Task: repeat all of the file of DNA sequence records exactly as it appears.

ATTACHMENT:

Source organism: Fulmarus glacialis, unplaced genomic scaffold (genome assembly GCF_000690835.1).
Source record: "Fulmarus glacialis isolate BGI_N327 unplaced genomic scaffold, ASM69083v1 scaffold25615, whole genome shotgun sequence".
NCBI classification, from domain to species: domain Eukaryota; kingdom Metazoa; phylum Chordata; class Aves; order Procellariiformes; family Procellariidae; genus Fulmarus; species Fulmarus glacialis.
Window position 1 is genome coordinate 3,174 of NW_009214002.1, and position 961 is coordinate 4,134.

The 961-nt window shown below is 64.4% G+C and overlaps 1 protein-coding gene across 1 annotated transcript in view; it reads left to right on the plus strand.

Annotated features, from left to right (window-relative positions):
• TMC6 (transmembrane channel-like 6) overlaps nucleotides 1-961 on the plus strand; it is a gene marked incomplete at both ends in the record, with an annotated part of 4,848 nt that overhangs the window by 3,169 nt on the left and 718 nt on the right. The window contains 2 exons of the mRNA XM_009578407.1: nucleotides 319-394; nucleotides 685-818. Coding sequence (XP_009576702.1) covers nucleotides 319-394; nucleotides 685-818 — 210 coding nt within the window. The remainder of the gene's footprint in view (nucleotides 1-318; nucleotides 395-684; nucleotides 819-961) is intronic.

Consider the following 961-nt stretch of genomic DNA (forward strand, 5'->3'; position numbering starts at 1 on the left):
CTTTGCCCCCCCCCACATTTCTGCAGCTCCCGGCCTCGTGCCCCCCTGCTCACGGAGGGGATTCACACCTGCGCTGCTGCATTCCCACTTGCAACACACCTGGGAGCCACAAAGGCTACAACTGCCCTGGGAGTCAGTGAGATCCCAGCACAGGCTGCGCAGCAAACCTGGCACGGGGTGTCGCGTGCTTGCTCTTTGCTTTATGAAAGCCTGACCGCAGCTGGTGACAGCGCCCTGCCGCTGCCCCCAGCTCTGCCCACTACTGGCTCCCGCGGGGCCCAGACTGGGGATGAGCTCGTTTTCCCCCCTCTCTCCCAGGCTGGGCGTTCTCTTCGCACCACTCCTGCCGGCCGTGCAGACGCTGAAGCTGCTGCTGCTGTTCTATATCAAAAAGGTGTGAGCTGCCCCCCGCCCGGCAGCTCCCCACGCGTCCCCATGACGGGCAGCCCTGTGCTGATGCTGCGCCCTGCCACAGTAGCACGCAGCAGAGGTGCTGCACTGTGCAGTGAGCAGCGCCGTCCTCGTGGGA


Source organism: Fulmarus glacialis, unplaced genomic scaffold (genome assembly GCF_000690835.1).
Source record: "Fulmarus glacialis isolate BGI_N327 unplaced genomic scaffold, ASM69083v1 scaffold25615, whole genome shotgun sequence".
NCBI classification, from domain to species: domain Eukaryota; kingdom Metazoa; phylum Chordata; class Aves; order Procellariiformes; family Procellariidae; genus Fulmarus; species Fulmarus glacialis.
Window position 1 is genome coordinate 3,174 of NW_009214002.1, and position 961 is coordinate 4,134.

The 961-nt window shown below is 64.4% G+C and overlaps 1 protein-coding gene across 1 annotated transcript in view; it reads left to right on the plus strand.

Annotated features, from left to right (window-relative positions):
• TMC6 (transmembrane channel-like 6) overlaps nucleotides 1-961 on the plus strand; it is a gene marked incomplete at both ends in the record, with an annotated part of 4,848 nt that overhangs the window by 3,169 nt on the left and 718 nt on the right. The window contains 2 exons of the mRNA XM_009578407.1: nucleotides 319-394; nucleotides 685-818. Coding sequence (XP_009576702.1) covers nucleotides 319-394; nucleotides 685-818 — 210 coding nt within the window. The remainder of the gene's footprint in view (nucleotides 1-318; nucleotides 395-684; nucleotides 819-961) is intronic.

Consider the following 961-nt stretch of genomic DNA (forward strand, 5'->3'; position numbering starts at 1 on the left):
CTTTGCCCCCCCCCACATTTCTGCAGCTCCCGGCCTCGTGCCCCCCTGCTCACGGAGGGGATTCACACCTGCGCTGCTGCATTCCCACTTGCAACACACCTGGGAGCCACAAAGGCTACAACTGCCCTGGGAGTCAGTGAGATCCCAGCACAGGCTGCGCAGCAAACCTGGCACGGGGTGTCGCGTGCTTGCTCTTTGCTTTATGAAAGCCTGACCGCAGCTGGTGACAGCGCCCTGCCGCTGCCCCCAGCTCTGCCCACTACTGGCTCCCGCGGGGCCCAGACTGGGGATGAGCTCGTTTTCCCCCCTCTCTCCCAGGCTGGGCGTTCTCTTCGCACCACTCCTGCCGGCCGTGCAGACGCTGAAGCTGCTGCTGCTGTTCTATATCAAAAAGGTGTGAGCTGCCCCCCGCCCGGCAGCTCCCCACGCGTCCCCATGACGGGCAGCCCTGTGCTGATGCTGCGCCCTGCCACAGTAGCACGCAGCAGAGGTGCTGCACTGTGCAGTGAGCAGCGCCGTCCTCGTGGGA